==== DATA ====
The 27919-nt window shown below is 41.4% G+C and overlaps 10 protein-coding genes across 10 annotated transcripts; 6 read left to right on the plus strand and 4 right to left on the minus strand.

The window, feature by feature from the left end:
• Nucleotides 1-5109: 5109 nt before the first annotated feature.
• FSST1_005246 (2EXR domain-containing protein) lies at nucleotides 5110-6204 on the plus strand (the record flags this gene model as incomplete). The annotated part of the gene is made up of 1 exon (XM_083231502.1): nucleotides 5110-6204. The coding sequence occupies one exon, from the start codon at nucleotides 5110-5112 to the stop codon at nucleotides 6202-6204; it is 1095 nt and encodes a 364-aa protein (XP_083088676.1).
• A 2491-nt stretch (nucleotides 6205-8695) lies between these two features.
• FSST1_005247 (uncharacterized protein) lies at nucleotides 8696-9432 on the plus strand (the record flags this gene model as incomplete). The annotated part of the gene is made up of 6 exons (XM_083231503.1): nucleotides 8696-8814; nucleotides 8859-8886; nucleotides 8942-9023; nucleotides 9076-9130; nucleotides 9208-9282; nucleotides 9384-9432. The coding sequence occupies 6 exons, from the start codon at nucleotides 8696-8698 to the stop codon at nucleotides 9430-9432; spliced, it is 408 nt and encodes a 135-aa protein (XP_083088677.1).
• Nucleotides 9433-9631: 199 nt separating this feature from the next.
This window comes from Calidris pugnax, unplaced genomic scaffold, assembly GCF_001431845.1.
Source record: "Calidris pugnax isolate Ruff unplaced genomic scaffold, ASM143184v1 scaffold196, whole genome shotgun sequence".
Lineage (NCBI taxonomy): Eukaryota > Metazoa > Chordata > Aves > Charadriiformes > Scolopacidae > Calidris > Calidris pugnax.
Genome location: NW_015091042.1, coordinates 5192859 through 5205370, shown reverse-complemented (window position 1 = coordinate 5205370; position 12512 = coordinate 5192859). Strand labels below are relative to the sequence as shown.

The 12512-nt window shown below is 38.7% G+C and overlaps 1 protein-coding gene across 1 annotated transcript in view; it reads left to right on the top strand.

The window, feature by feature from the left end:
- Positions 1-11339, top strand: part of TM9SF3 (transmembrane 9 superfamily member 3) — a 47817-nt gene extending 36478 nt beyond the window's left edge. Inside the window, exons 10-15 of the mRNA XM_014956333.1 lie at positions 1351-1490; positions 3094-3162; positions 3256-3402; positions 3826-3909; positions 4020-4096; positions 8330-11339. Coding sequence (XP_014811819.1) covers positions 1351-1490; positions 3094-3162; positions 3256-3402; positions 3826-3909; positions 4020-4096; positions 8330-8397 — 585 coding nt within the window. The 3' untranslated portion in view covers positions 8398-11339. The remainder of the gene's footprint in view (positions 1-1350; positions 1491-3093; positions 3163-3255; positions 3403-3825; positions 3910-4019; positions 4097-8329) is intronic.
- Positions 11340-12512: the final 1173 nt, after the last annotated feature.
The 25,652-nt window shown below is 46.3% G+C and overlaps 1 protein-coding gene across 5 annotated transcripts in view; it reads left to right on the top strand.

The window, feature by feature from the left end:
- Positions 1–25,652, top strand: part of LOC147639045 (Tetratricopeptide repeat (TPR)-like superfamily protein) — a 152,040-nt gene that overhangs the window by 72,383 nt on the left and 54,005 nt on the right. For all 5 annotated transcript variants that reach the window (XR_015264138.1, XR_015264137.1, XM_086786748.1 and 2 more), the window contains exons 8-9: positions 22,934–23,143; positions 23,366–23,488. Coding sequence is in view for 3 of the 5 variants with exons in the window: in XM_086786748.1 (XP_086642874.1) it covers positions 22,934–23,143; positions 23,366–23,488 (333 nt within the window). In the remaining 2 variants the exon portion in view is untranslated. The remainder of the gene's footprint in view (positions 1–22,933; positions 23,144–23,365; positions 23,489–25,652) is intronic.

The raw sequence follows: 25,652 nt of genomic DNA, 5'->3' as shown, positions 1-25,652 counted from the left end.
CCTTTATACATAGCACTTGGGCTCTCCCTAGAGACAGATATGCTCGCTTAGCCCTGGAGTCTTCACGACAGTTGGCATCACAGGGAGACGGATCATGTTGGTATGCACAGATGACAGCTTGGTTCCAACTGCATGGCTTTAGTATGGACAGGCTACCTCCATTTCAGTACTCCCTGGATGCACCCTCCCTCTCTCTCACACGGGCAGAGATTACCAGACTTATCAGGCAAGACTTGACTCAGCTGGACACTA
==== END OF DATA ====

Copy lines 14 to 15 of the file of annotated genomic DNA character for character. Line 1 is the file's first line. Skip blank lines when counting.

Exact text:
- Positions 1-11339, top strand: part of TM9SF3 (transmembrane 9 superfamily member 3) — a 47817-nt gene extending 36478 nt beyond the window's left edge. Inside the window, exons 10-15 of the mRNA XM_014956333.1 lie at positions 1351-1490; positions 3094-3162; positions 3256-3402; positions 3826-3909; positions 4020-4096; positions 8330-11339. Coding sequence (XP_014811819.1) covers positions 1351-1490; positions 3094-3162; positions 3256-3402; positions 3826-3909; positions 4020-4096; positions 8330-8397 — 585 coding nt within the window. The 3' untranslated portion in view covers positions 8398-11339. The remainder of the gene's footprint in view (positions 1-1350; positions 1491-3093; positions 3163-3255; positions 3403-3825; positions 3910-4019; positions 4097-8329) is intronic.
- Positions 11340-12512: the final 1173 nt, after the last annotated feature.